One neighborhood’s loss is another’s gain as HPU moves its Downtown campus

One neighborhood’s loss is another’s gain as HPU moves its Downtown campus

HONOLULU, Hawaii (HawaiiNewsNow) - Hawaii Pacific University students headed back to school Monday to a very different downtown campus.

The move has Restaurant Row buzzing again, while HPU’s former neighborhood at Fort Street Mall is taking a bit of a hit.

Traditionally, the first day of school for HPU means back to business for the small shops and eateries along the Downtown pedestrian-only street.

But there’s been a mass exodus of the college crowd since the university decided to move most of its facilities to Waterfront Plaza in Kakaako.

“We normally see a big uptick in student foot traffic, we have not seen that this year,” said Ed Korybski, the executive director of Fort Street Mall the Business Improvement District Association.

At lunch hour Monday, some businesses had no customers, and many of the tables students used to gather at are now empty ― a stark contrast to years past.

Meanwhile, at Waterfront Plaza there was a steady stream of students arriving and hanging out in the courtyard. It was apparent HPU’s new classroom hub is revitalizing the area.

“We have a vibrant community here, and I know our retail partners are excited to have the traffic,” said Jennifer Walsh, HPU’s senior vice president and provost.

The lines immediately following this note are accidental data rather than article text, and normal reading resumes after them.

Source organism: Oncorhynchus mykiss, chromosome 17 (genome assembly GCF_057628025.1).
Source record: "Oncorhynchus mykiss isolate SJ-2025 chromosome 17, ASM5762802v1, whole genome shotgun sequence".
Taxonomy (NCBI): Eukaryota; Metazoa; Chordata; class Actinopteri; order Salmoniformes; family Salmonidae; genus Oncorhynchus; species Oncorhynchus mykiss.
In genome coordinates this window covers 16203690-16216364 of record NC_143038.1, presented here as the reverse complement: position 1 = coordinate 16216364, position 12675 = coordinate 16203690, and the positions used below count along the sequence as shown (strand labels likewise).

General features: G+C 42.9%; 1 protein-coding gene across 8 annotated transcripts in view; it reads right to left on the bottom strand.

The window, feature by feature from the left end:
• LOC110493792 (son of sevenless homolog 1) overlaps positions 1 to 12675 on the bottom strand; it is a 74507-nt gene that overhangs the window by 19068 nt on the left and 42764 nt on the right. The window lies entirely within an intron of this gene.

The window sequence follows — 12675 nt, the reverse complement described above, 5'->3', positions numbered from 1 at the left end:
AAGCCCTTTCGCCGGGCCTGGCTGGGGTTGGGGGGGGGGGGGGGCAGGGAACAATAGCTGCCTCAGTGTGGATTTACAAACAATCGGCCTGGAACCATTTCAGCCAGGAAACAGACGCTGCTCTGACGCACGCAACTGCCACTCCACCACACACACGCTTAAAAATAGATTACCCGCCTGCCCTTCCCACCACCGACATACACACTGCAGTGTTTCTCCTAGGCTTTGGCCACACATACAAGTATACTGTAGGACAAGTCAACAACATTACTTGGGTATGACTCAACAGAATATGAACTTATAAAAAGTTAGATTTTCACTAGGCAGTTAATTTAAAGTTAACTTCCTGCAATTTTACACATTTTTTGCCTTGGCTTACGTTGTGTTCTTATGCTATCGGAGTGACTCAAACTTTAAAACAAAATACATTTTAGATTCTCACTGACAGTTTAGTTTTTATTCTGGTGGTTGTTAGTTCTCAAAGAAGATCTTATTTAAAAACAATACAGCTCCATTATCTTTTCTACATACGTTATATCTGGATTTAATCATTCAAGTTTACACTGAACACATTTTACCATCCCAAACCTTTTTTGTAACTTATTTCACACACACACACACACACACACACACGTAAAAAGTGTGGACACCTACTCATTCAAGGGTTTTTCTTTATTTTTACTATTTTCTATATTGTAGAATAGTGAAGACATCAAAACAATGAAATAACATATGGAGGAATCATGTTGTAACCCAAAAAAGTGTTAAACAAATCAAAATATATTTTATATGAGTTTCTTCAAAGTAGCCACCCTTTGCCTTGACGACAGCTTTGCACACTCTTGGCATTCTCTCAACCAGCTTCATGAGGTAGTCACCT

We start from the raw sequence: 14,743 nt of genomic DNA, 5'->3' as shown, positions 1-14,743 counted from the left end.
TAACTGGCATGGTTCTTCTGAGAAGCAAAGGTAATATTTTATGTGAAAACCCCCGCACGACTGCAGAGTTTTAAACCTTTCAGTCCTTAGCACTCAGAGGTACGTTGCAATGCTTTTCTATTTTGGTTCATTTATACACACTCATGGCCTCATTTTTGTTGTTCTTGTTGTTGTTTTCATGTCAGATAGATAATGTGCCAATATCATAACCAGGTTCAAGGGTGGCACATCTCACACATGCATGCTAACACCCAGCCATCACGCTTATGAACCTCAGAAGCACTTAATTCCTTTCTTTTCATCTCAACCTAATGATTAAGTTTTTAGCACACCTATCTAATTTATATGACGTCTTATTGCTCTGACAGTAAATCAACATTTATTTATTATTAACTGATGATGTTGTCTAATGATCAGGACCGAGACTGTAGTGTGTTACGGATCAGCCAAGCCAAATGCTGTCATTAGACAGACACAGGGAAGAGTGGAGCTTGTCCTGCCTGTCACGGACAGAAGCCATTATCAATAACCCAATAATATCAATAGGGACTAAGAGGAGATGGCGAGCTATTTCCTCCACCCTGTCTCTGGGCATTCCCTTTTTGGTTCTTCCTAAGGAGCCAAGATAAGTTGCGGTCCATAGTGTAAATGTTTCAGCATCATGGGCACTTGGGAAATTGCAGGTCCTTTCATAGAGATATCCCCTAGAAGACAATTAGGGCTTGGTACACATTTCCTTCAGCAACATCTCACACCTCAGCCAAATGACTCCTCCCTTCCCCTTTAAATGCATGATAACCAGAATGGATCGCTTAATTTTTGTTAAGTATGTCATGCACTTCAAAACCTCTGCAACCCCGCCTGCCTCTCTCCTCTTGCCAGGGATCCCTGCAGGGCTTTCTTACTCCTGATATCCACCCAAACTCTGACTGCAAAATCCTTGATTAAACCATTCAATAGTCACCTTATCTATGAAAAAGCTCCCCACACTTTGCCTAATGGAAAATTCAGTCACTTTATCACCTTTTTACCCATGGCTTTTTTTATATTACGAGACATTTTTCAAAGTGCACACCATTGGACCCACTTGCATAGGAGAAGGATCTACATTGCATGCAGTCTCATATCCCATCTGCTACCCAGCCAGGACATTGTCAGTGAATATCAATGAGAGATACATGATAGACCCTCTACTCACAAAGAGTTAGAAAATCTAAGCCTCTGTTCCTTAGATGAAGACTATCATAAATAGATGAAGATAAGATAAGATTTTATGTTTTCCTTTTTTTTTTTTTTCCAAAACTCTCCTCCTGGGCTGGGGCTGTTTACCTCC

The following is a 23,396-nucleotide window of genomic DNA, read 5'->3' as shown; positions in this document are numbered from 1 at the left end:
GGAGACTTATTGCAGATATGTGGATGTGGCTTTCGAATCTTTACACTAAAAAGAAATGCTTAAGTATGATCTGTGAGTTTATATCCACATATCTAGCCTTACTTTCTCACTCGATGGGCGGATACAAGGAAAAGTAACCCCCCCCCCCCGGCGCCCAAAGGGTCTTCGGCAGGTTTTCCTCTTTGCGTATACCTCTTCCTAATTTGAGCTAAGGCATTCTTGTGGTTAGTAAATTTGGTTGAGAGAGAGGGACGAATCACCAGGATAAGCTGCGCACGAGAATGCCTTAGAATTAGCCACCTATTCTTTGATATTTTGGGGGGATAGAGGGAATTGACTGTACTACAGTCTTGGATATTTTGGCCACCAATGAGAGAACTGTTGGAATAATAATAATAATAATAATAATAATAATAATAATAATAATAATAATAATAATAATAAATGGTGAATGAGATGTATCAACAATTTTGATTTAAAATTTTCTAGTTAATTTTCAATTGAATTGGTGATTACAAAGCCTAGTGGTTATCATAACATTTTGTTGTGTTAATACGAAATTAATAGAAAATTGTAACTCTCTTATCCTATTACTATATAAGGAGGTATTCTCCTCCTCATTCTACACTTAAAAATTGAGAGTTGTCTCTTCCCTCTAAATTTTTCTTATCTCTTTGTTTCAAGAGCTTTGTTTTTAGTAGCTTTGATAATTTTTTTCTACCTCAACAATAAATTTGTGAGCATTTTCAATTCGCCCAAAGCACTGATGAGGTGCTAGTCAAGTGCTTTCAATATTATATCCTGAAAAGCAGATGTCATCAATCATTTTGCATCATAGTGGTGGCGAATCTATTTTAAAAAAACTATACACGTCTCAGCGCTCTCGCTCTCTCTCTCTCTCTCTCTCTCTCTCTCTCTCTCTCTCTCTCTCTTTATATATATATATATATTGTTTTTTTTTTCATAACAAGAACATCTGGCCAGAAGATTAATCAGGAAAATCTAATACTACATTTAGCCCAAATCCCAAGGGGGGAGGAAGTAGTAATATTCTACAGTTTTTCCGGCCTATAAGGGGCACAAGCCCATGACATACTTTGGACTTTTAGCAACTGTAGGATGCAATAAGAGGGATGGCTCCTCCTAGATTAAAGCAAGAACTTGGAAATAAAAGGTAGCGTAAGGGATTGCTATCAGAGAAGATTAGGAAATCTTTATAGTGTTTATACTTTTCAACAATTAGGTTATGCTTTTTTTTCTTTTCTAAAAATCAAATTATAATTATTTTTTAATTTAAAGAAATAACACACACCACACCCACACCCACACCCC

Until recently HPU’s Downtown facilities were scattered among seven buildings in the Fort Street Mall area and along Bishop Street.

While nearly all have now been vacated, some remain open in Pioneer Plaza.

The Fort Street Mall Business Improvement District Association says it’s not just the loss of the students hurting the foot traffic.

The satellite City Hall moved a few blocks away, contributing to the decline.

In addition to that, the tower at 1132 Bishop is in the process of transforming from office to residential units. That has meant many workers that supply customers to the Fort Street Mall establishments have moved out.

But the association is hoping once the tower conversion happens a new wave of business will be born.

“It’s going to be a shift for restaurants, because right now since they cater to office workers it’s primarily a breakfast and lunch crowd, but if we are catering to residents it’s going to be more of a dinner crowd,” said Korybski.

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